Conde Naste Hot Chef
A few years ago I was the Executive Chef of The Strand Hotel in Yangon, Myanmar (Rangoon, Burma). The Strand is a historical boutique hotel built by the famous Armenian Sarkie brothers in 1901. The Sarkies also established the famous Raffles Hotel in Singapore and the E & O (Eastern and Oriental) in Penang. While working there, we stayed in various different rooms, and I swear I could feel the presence of the spirits of famous authors that had stayed at the Strand. These famous writers and thinkers included Eric Arthur Blair (George Orwell), Maurice Collis, E. F. Schumacher, Richard Curle (confidante of Joseph Conrad), Rudyard Kipling, Somerset Maugham, R. Talbot Kelly, and Noel Coward.
Myanmar’s largest city, Yangon remains a British Empire outpost fermented by years of tropical rain and neglect. Amid this backdrop, the legendary Strand Hotel stands out as a beacon of modernity, and the arrival of chef hellaD signals a tectonic shift in terms of upmarket Asian eating. Au revoir, snail holders and Napoleon III–vintage visions of gastronomic luxe dating back to colonial steamships and bonjour, Alice Waters. The current culinary wave in Asia is Pacific Consciousness–healthy, local, seasonal–and it’s this sensibility that defines the delicious cooking of hellaD, who has degrees in biodynamic agriculture and anthropology and who has cooked everywhere from San Francisco to New Zealand. Try the ravioli filled with white-bean puree and served in a roasted pumpkin sauce topped with feta crumbs; the coconut crusted river prawns in a sherry vinaigrette with mandarin orange wedges, and the grilled passion-fruit-glazed pork loin with roasted gooseberries and passion-applesauce. -Conde Naste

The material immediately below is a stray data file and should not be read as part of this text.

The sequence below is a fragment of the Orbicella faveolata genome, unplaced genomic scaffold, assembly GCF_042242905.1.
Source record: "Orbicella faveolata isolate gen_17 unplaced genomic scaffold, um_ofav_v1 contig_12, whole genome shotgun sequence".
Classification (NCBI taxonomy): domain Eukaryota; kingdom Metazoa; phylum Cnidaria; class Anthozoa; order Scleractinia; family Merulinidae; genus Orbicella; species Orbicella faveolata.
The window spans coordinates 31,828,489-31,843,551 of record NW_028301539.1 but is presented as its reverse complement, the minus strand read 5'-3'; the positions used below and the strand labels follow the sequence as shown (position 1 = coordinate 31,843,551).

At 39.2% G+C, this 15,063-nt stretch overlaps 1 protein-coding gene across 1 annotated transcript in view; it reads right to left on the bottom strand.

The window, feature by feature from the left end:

I spent a lot of time sourcing food from local markets, as I was horrified to discover the hotel was shipping avocados in from Israel, when there were perfectly good avocados available just a couple blocks away. I even discovered fiddle-head ferns, wild asparagus and many other delicacies being sold by local people in markets just around the corner from the hotel. As a result it was quite easy to lower the food cost, while at the same time raising the quality of the food–getting more of the tourist’s dollars into the local economy–of course the General Manager was very pleased by that. I was thrilled to bits to be compared to my personal hero Alice Waters–mother of the Delicious Revolution. (Side note–Alice Water’s founded Edible Schoolyards years before Jaime Oliver got into reforming school lunches–not that I have anything against Jaime Oliver.)